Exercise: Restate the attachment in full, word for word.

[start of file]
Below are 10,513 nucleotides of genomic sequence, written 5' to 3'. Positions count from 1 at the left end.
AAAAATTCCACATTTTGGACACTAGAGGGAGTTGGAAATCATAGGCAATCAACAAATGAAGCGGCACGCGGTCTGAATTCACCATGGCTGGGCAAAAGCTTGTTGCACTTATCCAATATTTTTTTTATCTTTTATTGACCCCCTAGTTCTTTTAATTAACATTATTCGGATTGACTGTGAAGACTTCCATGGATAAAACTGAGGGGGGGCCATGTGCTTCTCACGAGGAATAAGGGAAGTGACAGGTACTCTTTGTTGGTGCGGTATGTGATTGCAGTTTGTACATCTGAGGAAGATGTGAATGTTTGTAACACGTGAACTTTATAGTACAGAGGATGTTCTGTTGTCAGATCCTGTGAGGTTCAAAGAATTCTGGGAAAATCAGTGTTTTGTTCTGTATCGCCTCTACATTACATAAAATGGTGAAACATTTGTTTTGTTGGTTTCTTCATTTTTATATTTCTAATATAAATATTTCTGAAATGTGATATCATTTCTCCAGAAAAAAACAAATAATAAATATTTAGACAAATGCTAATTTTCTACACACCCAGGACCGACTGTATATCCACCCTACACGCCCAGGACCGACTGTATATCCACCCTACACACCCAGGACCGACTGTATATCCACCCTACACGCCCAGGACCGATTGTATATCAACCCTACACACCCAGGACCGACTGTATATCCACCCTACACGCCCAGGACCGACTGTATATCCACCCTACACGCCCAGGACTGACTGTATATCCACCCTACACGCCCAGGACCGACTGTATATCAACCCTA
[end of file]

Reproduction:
Below are 10,513 nucleotides of genomic sequence, written 5' to 3'. Positions count from 1 at the left end.
AAAAATTCCACATTTTGGACACTAGAGGGAGTTGGAAATCATAGGCAATCAACAAATGAAGCGGCACGCGGTCTGAATTCACCATGGCTGGGCAAAAGCTTGTTGCACTTATCCAATATTTTTTTTATCTTTTATTGACCCCCTAGTTCTTTTAATTAACATTATTCGGATTGACTGTGAAGACTTCCATGGATAAAACTGAGGGGGGGCCATGTGCTTCTCACGAGGAATAAGGGAAGTGACAGGTACTCTTTGTTGGTGCGGTATGTGATTGCAGTTTGTACATCTGAGGAAGATGTGAATGTTTGTAACACGTGAACTTTATAGTACAGAGGATGTTCTGTTGTCAGATCCTGTGAGGTTCAAAGAATTCTGGGAAAATCAGTGTTTTGTTCTGTATCGCCTCTACATTACATAAAATGGTGAAACATTTGTTTTGTTGGTTTCTTCATTTTTATATTTCTAATATAAATATTTCTGAAATGTGATATCATTTCTCCAGAAAAAAACAAATAATAAATATTTAGACAAATGCTAATTTTCTACACACCCAGGACCGACTGTATATCCACCCTACACGCCCAGGACCGACTGTATATCCACCCTACACACCCAGGACCGACTGTATATCCACCCTACACGCCCAGGACCGATTGTATATCAACCCTACACACCCAGGACCGACTGTATATCCACCCTACACGCCCAGGACCGACTGTATATCCACCCTACACGCCCAGGACTGACTGTATATCCACCCTACACGCCCAGGACCGACTGTATATCAACCCTA